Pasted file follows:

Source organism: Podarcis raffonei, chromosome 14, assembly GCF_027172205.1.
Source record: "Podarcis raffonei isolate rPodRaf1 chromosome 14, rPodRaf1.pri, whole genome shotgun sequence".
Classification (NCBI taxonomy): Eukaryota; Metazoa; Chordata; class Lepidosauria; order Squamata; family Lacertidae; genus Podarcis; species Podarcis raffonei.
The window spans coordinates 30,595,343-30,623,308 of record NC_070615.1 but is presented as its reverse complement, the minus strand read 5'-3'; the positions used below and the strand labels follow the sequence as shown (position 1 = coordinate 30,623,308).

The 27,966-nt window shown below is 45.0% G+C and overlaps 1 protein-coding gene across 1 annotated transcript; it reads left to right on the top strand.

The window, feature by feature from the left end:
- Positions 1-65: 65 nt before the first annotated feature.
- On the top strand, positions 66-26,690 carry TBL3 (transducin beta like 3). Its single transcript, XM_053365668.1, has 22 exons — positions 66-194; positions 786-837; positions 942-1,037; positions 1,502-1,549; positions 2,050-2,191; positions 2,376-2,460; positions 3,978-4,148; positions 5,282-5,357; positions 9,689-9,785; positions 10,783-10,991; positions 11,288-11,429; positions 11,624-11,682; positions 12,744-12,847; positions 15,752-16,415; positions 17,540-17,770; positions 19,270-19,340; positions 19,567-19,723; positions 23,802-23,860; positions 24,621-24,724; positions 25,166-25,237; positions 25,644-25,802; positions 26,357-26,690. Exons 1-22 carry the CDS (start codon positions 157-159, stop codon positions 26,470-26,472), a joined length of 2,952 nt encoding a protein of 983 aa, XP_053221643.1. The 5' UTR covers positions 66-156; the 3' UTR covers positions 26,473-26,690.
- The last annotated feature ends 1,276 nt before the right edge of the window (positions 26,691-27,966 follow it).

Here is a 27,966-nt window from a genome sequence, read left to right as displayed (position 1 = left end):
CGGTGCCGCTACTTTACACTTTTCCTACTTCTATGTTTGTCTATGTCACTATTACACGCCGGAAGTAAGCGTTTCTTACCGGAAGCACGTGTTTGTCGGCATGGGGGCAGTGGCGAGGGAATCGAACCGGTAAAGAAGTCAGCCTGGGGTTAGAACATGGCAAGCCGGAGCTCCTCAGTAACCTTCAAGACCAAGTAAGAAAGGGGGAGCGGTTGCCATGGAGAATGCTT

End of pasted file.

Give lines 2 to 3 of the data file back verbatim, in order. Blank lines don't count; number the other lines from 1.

Source record: "Podarcis raffonei isolate rPodRaf1 chromosome 14, rPodRaf1.pri, whole genome shotgun sequence".
Classification (NCBI taxonomy): Eukaryota; Metazoa; Chordata; class Lepidosauria; order Squamata; family Lacertidae; genus Podarcis; species Podarcis raffonei.